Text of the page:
The city plans to open a “safe haven” in the next month to accommodate the growing homeless population in Kakaako, Honolulu Managing Director Roy Amemiya said Thursday.
Amemiya divulged the plan, reluctantly, under questioning by members of the City Council Zoning and Planning Committee who voiced frustration at what they view as a lack of progress by the city in dealing with homelessness. They demanded that Amemiya provide a comprehensive picture of what the Caldwell administration is doing to address homelessness.
The project will be on government-owned land, although Amemiya would not say where it is, which government entity has authority over it, or even describe what a “safe haven” would entail. Pressed to give more details, both by committee members at the meeting and by the Honolulu Star-Advertiser afterward, he declined.
Citing the need to finalize details, Amemiya said Council members and the media would be informed “soon,” in the coming weeks.
The city and the state have come under increasing public pressure to ease the growing homeless presence in Kakaako since state Rep. Tom Brower was assaulted by two homeless youths while taking pictures of the encampment June 29. Brower, at a news conference at the homeless site Thursday, announced that he has decided to press charges against at least one of the two cousins.
Amemiya told the committee Thursday that the Caldwell administration has been meeting with key members of Gov. David Ige’s administration to work on some solutions, noting again that the city holds dual enforcement authority in Kakaako with the state Hawaii Community Development Authority.
The staffs of the governor and the mayor are being spurred to come up with solutions at the urging of Honolulu Police Chief Louis Kealoha, Amemiya said.
“Those discussions have been driven by the Honolulu Police Department, which is concerned by the potential violence that could occur because of the additional people who have moved into Kakaako,” he said. “The police chief made it very clear this is something we need to work very quickly and decisively on.”
The parties “have a plan to begin enforcing (sidewalk ordinances) in Kakaako, and as part of that, we are looking at sites where we can encourage people to move into,” Amemiya said. “When we do enforce, it’s going to be very important that the service providers (are) accompanying us or even be there ahead of us, so we can move people into transitional shelters.”
The city has been talking to the governor about possible sites “where additional shelters can be erected,” Amemiya said. “The state administration has come up with additional land that they think may be able to be used, even though there are no commitments at this time — not that I’m aware of.”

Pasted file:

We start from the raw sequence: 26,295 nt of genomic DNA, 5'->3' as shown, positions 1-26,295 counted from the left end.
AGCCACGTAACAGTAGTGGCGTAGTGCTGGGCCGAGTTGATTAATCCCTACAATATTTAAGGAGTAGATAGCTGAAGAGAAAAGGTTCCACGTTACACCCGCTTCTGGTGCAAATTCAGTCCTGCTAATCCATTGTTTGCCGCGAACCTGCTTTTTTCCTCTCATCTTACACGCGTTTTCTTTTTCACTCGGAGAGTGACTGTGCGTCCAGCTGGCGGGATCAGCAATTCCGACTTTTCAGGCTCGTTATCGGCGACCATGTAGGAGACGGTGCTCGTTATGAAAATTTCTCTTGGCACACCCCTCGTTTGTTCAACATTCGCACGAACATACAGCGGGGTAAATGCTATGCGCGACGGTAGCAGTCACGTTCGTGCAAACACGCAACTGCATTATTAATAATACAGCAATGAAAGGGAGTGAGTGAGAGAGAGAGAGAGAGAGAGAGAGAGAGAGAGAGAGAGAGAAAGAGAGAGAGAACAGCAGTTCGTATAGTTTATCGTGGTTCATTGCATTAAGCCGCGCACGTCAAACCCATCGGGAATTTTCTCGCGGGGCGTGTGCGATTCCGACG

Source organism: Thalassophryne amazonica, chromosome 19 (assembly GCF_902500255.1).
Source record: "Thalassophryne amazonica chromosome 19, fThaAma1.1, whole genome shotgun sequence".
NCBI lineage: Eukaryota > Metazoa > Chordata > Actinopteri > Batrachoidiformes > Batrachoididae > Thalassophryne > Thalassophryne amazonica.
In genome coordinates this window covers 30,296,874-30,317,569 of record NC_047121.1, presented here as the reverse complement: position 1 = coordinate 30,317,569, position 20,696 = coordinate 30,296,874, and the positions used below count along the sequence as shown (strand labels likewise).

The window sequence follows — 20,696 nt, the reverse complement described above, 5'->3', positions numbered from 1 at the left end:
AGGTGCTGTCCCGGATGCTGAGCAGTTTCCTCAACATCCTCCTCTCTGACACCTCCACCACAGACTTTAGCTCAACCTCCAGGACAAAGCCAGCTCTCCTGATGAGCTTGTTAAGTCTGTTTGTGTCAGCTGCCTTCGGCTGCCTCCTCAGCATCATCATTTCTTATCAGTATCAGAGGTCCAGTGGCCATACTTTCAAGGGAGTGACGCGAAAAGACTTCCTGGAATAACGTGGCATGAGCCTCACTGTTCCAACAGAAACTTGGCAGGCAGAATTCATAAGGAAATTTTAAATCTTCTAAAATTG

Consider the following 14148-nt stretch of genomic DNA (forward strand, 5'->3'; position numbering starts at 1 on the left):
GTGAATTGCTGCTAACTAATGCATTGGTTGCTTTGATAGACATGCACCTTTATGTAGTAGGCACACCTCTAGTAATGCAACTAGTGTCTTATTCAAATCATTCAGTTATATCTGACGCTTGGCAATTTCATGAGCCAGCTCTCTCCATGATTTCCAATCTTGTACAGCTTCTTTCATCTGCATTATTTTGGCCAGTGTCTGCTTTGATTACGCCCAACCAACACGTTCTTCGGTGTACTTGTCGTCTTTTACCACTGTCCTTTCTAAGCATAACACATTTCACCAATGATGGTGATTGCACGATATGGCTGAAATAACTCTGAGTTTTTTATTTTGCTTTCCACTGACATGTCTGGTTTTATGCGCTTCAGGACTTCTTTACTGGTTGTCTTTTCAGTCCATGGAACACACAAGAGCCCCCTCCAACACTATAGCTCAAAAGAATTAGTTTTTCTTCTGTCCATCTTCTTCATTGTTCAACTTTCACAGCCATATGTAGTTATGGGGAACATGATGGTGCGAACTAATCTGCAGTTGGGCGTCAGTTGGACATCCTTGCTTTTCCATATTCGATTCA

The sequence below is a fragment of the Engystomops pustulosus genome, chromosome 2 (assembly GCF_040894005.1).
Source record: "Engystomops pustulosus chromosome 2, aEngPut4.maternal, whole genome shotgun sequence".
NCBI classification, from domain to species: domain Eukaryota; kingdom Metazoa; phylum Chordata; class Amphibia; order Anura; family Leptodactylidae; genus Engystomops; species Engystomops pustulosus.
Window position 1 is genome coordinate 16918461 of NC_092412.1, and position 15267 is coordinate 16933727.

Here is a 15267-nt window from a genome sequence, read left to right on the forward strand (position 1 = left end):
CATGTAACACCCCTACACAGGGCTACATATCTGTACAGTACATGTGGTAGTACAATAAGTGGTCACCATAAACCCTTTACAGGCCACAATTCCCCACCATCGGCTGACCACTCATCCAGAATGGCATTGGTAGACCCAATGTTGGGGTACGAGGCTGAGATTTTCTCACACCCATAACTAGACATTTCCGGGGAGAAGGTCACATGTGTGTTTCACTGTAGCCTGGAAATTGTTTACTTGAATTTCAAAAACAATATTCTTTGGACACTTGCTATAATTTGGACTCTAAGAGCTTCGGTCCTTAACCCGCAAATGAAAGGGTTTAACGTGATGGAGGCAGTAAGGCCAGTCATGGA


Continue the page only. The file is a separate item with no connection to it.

Those parcels, he said, “have not yet been vetted.”
Jodi Leong, a spokeswoman for Ige, said the governor and members of his administration “are leading productive discussions” with federal, state and city agencies, the business community, social service providers and housing specialists on different options for addressing the Kakaako homeless situation.
“After consultation with this range of stakeholders, the governor will release information that will reflect discussions on a way forward to address both short-term and long-term issues surrounding homelessness,” Leong said in a statement.
Amemiya was grilled by committee members Thursday when he testified against Bill 44, which would add College Walk Mall and Kila Kalikimaka Mall, both in the Aala-Kukui area just outside Chinatown, to the areas that are part of the city’s controversial sit-lie ordinance.
Since the administration put through the first sit-lie bill last year, covering all Waikiki sidewalks 24 hours a day, Council members have been gradually adding neighborhoods in their districts that have seen increases in homeless populations, ostensibly as a result of being forced out of areas where sit-lie is enforced.
Amemiya, on Thursday, reiterated the concerns of city attorneys that bans against sitting and lying on sidewalks best withstand constitutional challenges when imposed in areas where commerce is being impeded by sidewalk dwellers.
That’s when Council members began questioning him about what was being done to address homelessness in their own neighborhoods: Councilwoman Ann Kobayashi about Kapahulu, Councilwoman Carol Fukunaga about Chinatown, Councilman Joey Manahan about Kapalama Canal, and Councilman Trevor Ozawa about Kaimuki.
Besides Kakaako, Amemiya mentioned a plan to put senior rental housing on River Street, as well as the possibility that the Aiea Sugar Mill, a section of Varona Village in Ewa Villages and Waianae could be used as housing sites.
Despite Amemiya’s concerns, the committee voted to advance Bill 44, as well as Bill 46, which would ban camping, sleeping, erecting a tent or related activities along Oahu streams.
Meanwhile, Council Zoning Chairman Ikaika Anderson said he may reintroduce a measure that would make it illegal to sit or lie on any sidewalk anywhere on Oahu. The bill failed 5-4 last year after city attorneys raised strong concerns about its constitutionality.
Anderson asked for an impromptu show of hands for support of an islandwide ban from five colleagues gathered at Thursday’s meeting. Four raised their hands.